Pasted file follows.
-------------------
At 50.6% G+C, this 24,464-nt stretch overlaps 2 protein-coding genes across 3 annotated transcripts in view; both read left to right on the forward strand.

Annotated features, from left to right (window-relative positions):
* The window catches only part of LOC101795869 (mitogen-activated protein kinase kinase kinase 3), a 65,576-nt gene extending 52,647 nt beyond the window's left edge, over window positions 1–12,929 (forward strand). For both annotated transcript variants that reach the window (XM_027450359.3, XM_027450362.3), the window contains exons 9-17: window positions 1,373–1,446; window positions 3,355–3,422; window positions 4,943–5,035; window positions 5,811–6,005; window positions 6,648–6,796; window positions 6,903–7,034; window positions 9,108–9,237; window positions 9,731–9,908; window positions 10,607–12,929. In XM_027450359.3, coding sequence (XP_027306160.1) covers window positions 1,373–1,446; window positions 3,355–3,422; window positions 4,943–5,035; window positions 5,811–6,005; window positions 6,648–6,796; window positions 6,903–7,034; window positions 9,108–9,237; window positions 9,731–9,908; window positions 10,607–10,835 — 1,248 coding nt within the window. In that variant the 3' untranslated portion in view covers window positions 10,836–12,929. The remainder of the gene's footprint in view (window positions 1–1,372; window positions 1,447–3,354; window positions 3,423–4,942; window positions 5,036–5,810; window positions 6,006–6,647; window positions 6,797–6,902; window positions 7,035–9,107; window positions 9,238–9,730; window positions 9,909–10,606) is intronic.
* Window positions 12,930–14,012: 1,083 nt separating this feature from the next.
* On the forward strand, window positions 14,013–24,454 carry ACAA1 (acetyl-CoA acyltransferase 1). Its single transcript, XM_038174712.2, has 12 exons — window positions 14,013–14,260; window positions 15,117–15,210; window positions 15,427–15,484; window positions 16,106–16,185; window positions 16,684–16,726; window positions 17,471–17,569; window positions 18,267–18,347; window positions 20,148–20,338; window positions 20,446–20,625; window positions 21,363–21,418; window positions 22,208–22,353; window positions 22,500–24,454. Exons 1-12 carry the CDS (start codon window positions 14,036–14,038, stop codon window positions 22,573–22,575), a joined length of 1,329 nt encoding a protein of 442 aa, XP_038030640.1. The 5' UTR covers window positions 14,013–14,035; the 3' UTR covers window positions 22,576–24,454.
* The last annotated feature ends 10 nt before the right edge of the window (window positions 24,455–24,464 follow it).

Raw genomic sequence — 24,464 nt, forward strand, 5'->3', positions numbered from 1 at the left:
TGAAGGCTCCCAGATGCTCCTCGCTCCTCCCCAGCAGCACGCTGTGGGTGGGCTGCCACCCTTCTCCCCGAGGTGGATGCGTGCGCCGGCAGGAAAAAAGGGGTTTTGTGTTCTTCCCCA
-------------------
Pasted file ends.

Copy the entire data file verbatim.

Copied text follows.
At 50.6% G+C, this 24,464-nt stretch overlaps 2 protein-coding genes across 3 annotated transcripts in view; both read left to right on the forward strand.

Annotated features, from left to right (window-relative positions):
* The window catches only part of LOC101795869 (mitogen-activated protein kinase kinase kinase 3), a 65,576-nt gene extending 52,647 nt beyond the window's left edge, over window positions 1–12,929 (forward strand). For both annotated transcript variants that reach the window (XM_027450359.3, XM_027450362.3), the window contains exons 9-17: window positions 1,373–1,446; window positions 3,355–3,422; window positions 4,943–5,035; window positions 5,811–6,005; window positions 6,648–6,796; window positions 6,903–7,034; window positions 9,108–9,237; window positions 9,731–9,908; window positions 10,607–12,929. In XM_027450359.3, coding sequence (XP_027306160.1) covers window positions 1,373–1,446; window positions 3,355–3,422; window positions 4,943–5,035; window positions 5,811–6,005; window positions 6,648–6,796; window positions 6,903–7,034; window positions 9,108–9,237; window positions 9,731–9,908; window positions 10,607–10,835 — 1,248 coding nt within the window. In that variant the 3' untranslated portion in view covers window positions 10,836–12,929. The remainder of the gene's footprint in view (window positions 1–1,372; window positions 1,447–3,354; window positions 3,423–4,942; window positions 5,036–5,810; window positions 6,006–6,647; window positions 6,797–6,902; window positions 7,035–9,107; window positions 9,238–9,730; window positions 9,909–10,606) is intronic.
* Window positions 12,930–14,012: 1,083 nt separating this feature from the next.
* On the forward strand, window positions 14,013–24,454 carry ACAA1 (acetyl-CoA acyltransferase 1). Its single transcript, XM_038174712.2, has 12 exons — window positions 14,013–14,260; window positions 15,117–15,210; window positions 15,427–15,484; window positions 16,106–16,185; window positions 16,684–16,726; window positions 17,471–17,569; window positions 18,267–18,347; window positions 20,148–20,338; window positions 20,446–20,625; window positions 21,363–21,418; window positions 22,208–22,353; window positions 22,500–24,454. Exons 1-12 carry the CDS (start codon window positions 14,036–14,038, stop codon window positions 22,573–22,575), a joined length of 1,329 nt encoding a protein of 442 aa, XP_038030640.1. The 5' UTR covers window positions 14,013–14,035; the 3' UTR covers window positions 22,576–24,454.
* The last annotated feature ends 10 nt before the right edge of the window (window positions 24,455–24,464 follow it).

Raw genomic sequence — 24,464 nt, forward strand, 5'->3', positions numbered from 1 at the left:
TGAAGGCTCCCAGATGCTCCTCGCTCCTCCCCAGCAGCACGCTGTGGGTGGGCTGCCACCCTTCTCCCCGAGGTGGATGCGTGCGCCGGCAGGAAAAAAGGGGTTTTGTGTTCTTCCCCA